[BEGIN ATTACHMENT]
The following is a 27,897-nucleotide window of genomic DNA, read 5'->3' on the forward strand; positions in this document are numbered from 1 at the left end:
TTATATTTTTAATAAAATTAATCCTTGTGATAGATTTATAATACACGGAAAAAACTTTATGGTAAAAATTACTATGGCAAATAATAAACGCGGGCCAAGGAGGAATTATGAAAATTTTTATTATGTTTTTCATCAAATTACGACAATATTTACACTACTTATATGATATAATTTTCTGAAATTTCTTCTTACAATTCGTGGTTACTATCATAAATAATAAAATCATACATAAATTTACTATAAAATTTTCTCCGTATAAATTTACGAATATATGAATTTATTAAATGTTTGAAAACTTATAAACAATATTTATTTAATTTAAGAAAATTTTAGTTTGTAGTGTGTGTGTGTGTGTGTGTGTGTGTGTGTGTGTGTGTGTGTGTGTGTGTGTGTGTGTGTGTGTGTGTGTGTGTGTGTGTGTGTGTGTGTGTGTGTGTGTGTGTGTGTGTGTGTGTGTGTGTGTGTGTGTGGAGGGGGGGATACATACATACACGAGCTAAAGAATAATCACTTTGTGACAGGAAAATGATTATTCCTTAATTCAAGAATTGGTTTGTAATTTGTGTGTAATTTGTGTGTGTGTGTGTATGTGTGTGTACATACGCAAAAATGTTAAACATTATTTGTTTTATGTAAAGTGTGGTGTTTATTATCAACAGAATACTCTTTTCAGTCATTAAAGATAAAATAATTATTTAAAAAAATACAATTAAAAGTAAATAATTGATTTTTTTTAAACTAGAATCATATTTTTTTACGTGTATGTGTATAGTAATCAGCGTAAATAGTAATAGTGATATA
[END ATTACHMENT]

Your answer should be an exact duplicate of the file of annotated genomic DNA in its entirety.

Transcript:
The following is a 27,897-nucleotide window of genomic DNA, read 5'->3' on the forward strand; positions in this document are numbered from 1 at the left end:
TTATATTTTTAATAAAATTAATCCTTGTGATAGATTTATAATACACGGAAAAAACTTTATGGTAAAAATTACTATGGCAAATAATAAACGCGGGCCAAGGAGGAATTATGAAAATTTTTATTATGTTTTTCATCAAATTACGACAATATTTACACTACTTATATGATATAATTTTCTGAAATTTCTTCTTACAATTCGTGGTTACTATCATAAATAATAAAATCATACATAAATTTACTATAAAATTTTCTCCGTATAAATTTACGAATATATGAATTTATTAAATGTTTGAAAACTTATAAACAATATTTATTTAATTTAAGAAAATTTTAGTTTGTAGTGTGTGTGTGTGTGTGTGTGTGTGTGTGTGTGTGTGTGTGTGTGTGTGTGTGTGTGTGTGTGTGTGTGTGTGTGTGTGTGTGTGTGTGTGTGTGTGTGTGTGTGTGTGTGTGTGTGTGTGTGTGTGTGTGGAGGGGGGGATACATACATACACGAGCTAAAGAATAATCACTTTGTGACAGGAAAATGATTATTCCTTAATTCAAGAATTGGTTTGTAATTTGTGTGTAATTTGTGTGTGTGTGTGTATGTGTGTGTACATACGCAAAAATGTTAAACATTATTTGTTTTATGTAAAGTGTGGTGTTTATTATCAACAGAATACTCTTTTCAGTCATTAAAGATAAAATAATTATTTAAAAAAATACAATTAAAAGTAAATAATTGATTTTTTTTAAACTAGAATCATATTTTTTTACGTGTATGTGTATAGTAATCAGCGTAAATAGTAATAGTGATATA